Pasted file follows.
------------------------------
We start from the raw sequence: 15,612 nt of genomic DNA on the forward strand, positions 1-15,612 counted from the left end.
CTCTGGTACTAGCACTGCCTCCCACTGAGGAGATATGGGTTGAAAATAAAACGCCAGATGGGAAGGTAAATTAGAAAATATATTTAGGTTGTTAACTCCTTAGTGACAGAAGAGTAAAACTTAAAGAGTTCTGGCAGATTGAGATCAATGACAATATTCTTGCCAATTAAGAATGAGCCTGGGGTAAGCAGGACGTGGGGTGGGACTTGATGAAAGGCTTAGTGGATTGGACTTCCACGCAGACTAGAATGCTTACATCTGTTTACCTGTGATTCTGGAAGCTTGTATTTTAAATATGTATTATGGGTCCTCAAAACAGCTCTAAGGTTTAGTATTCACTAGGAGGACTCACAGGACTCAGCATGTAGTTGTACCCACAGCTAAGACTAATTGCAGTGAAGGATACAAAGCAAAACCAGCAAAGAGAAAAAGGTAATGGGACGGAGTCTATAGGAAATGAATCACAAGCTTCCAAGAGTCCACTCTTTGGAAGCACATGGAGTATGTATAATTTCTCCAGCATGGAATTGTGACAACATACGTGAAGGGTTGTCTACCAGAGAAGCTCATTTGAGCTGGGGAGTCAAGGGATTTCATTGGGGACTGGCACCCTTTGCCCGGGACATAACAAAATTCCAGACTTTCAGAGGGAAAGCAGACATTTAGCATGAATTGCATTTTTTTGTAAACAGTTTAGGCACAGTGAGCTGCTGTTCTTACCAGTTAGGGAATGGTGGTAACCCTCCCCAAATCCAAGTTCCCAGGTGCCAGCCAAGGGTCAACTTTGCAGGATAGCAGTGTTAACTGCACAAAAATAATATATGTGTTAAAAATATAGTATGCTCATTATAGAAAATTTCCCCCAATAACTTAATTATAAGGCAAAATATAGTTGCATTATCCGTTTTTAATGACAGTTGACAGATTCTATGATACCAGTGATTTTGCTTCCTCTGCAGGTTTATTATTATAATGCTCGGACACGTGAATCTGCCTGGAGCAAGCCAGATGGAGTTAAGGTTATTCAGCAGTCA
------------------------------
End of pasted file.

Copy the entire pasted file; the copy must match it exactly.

We start from the raw sequence: 15,612 nt of genomic DNA on the forward strand, positions 1-15,612 counted from the left end.
CTCTGGTACTAGCACTGCCTCCCACTGAGGAGATATGGGTTGAAAATAAAACGCCAGATGGGAAGGTAAATTAGAAAATATATTTAGGTTGTTAACTCCTTAGTGACAGAAGAGTAAAACTTAAAGAGTTCTGGCAGATTGAGATCAATGACAATATTCTTGCCAATTAAGAATGAGCCTGGGGTAAGCAGGACGTGGGGTGGGACTTGATGAAAGGCTTAGTGGATTGGACTTCCACGCAGACTAGAATGCTTACATCTGTTTACCTGTGATTCTGGAAGCTTGTATTTTAAATATGTATTATGGGTCCTCAAAACAGCTCTAAGGTTTAGTATTCACTAGGAGGACTCACAGGACTCAGCATGTAGTTGTACCCACAGCTAAGACTAATTGCAGTGAAGGATACAAAGCAAAACCAGCAAAGAGAAAAAGGTAATGGGACGGAGTCTATAGGAAATGAATCACAAGCTTCCAAGAGTCCACTCTTTGGAAGCACATGGAGTATGTATAATTTCTCCAGCATGGAATTGTGACAACATACGTGAAGGGTTGTCTACCAGAGAAGCTCATTTGAGCTGGGGAGTCAAGGGATTTCATTGGGGACTGGCACCCTTTGCCCGGGACATAACAAAATTCCAGACTTTCAGAGGGAAAGCAGACATTTAGCATGAATTGCATTTTTTTGTAAACAGTTTAGGCACAGTGAGCTGCTGTTCTTACCAGTTAGGGAATGGTGGTAACCCTCCCCAAATCCAAGTTCCCAGGTGCCAGCCAAGGGTCAACTTTGCAGGATAGCAGTGTTAACTGCACAAAAATAATATATGTGTTAAAAATATAGTATGCTCATTATAGAAAATTTCCCCCAATAACTTAATTATAAGGCAAAATATAGTTGCATTATCCGTTTTTAATGACAGTTGACAGATTCTATGATACCAGTGATTTTGCTTCCTCTGCAGGTTTATTATTATAATGCTCGGACACGTGAATCTGCCTGGAGCAAGCCAGATGGAGTTAAGGTTATTCAGCAGTCA